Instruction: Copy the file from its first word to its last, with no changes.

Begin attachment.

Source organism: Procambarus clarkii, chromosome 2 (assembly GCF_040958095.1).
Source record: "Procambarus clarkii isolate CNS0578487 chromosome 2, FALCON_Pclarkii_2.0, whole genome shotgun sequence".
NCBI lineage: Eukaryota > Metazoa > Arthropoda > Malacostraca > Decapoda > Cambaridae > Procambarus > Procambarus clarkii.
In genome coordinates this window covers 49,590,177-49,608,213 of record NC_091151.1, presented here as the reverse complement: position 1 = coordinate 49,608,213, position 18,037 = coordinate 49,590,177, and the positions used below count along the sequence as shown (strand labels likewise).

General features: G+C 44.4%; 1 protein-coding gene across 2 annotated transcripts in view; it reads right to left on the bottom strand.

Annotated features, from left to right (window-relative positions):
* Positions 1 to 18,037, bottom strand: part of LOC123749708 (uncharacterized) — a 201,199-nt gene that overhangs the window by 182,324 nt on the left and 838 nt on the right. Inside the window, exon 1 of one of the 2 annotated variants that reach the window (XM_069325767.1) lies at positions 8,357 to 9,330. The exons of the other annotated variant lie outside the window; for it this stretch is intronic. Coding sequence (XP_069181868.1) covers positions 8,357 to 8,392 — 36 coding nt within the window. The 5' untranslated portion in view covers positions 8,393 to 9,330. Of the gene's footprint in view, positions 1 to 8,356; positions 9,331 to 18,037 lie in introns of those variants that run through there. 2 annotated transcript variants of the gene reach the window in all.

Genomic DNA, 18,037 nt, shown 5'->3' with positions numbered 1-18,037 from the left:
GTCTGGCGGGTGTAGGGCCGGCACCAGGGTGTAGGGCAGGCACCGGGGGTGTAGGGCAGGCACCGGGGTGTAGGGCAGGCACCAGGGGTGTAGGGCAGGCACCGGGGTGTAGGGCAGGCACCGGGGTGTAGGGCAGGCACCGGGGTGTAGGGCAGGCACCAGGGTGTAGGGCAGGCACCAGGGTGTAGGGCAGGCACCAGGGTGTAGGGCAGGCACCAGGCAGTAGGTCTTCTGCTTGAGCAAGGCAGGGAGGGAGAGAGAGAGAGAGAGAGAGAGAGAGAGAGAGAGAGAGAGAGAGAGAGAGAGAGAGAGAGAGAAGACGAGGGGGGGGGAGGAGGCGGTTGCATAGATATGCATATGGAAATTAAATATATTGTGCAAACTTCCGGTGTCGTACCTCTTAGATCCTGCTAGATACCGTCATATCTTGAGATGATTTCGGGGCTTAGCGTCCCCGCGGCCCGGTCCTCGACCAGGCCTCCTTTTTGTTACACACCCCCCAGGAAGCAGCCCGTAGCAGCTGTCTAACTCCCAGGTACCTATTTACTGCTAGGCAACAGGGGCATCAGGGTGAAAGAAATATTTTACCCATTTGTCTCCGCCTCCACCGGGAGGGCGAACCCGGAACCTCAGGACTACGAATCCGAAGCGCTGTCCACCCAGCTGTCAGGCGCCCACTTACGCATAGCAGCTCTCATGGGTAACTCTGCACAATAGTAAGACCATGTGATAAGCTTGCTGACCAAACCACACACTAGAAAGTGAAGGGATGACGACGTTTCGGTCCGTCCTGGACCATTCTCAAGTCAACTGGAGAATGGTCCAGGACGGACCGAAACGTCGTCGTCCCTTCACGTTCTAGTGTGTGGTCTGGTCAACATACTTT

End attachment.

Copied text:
Source organism: Procambarus clarkii, chromosome 2 (assembly GCF_040958095.1).
Source record: "Procambarus clarkii isolate CNS0578487 chromosome 2, FALCON_Pclarkii_2.0, whole genome shotgun sequence".
NCBI lineage: Eukaryota > Metazoa > Arthropoda > Malacostraca > Decapoda > Cambaridae > Procambarus > Procambarus clarkii.
In genome coordinates this window covers 49,590,177-49,608,213 of record NC_091151.1, presented here as the reverse complement: position 1 = coordinate 49,608,213, position 18,037 = coordinate 49,590,177, and the positions used below count along the sequence as shown (strand labels likewise).

General features: G+C 44.4%; 1 protein-coding gene across 2 annotated transcripts in view; it reads right to left on the bottom strand.

Annotated features, from left to right (window-relative positions):
* Positions 1 to 18,037, bottom strand: part of LOC123749708 (uncharacterized) — a 201,199-nt gene that overhangs the window by 182,324 nt on the left and 838 nt on the right. Inside the window, exon 1 of one of the 2 annotated variants that reach the window (XM_069325767.1) lies at positions 8,357 to 9,330. The exons of the other annotated variant lie outside the window; for it this stretch is intronic. Coding sequence (XP_069181868.1) covers positions 8,357 to 8,392 — 36 coding nt within the window. The 5' untranslated portion in view covers positions 8,393 to 9,330. Of the gene's footprint in view, positions 1 to 8,356; positions 9,331 to 18,037 lie in introns of those variants that run through there. 2 annotated transcript variants of the gene reach the window in all.

Genomic DNA, 18,037 nt, shown 5'->3' with positions numbered 1-18,037 from the left:
GTCTGGCGGGTGTAGGGCCGGCACCAGGGTGTAGGGCAGGCACCGGGGGTGTAGGGCAGGCACCGGGGTGTAGGGCAGGCACCAGGGGTGTAGGGCAGGCACCGGGGTGTAGGGCAGGCACCGGGGTGTAGGGCAGGCACCGGGGTGTAGGGCAGGCACCAGGGTGTAGGGCAGGCACCAGGGTGTAGGGCAGGCACCAGGGTGTAGGGCAGGCACCAGGCAGTAGGTCTTCTGCTTGAGCAAGGCAGGGAGGGAGAGAGAGAGAGAGAGAGAGAGAGAGAGAGAGAGAGAGAGAGAGAGAGAGAGAGAGAGAGAGAAGACGAGGGGGGGGGAGGAGGCGGTTGCATAGATATGCATATGGAAATTAAATATATTGTGCAAACTTCCGGTGTCGTACCTCTTAGATCCTGCTAGATACCGTCATATCTTGAGATGATTTCGGGGCTTAGCGTCCCCGCGGCCCGGTCCTCGACCAGGCCTCCTTTTTGTTACACACCCCCCAGGAAGCAGCCCGTAGCAGCTGTCTAACTCCCAGGTACCTATTTACTGCTAGGCAACAGGGGCATCAGGGTGAAAGAAATATTTTACCCATTTGTCTCCGCCTCCACCGGGAGGGCGAACCCGGAACCTCAGGACTACGAATCCGAAGCGCTGTCCACCCAGCTGTCAGGCGCCCACTTACGCATAGCAGCTCTCATGGGTAACTCTGCACAATAGTAAGACCATGTGATAAGCTTGCTGACCAAACCACACACTAGAAAGTGAAGGGATGACGACGTTTCGGTCCGTCCTGGACCATTCTCAAGTCAACTGGAGAATGGTCCAGGACGGACCGAAACGTCGTCGTCCCTTCACGTTCTAGTGTGTGGTCTGGTCAACATACTTT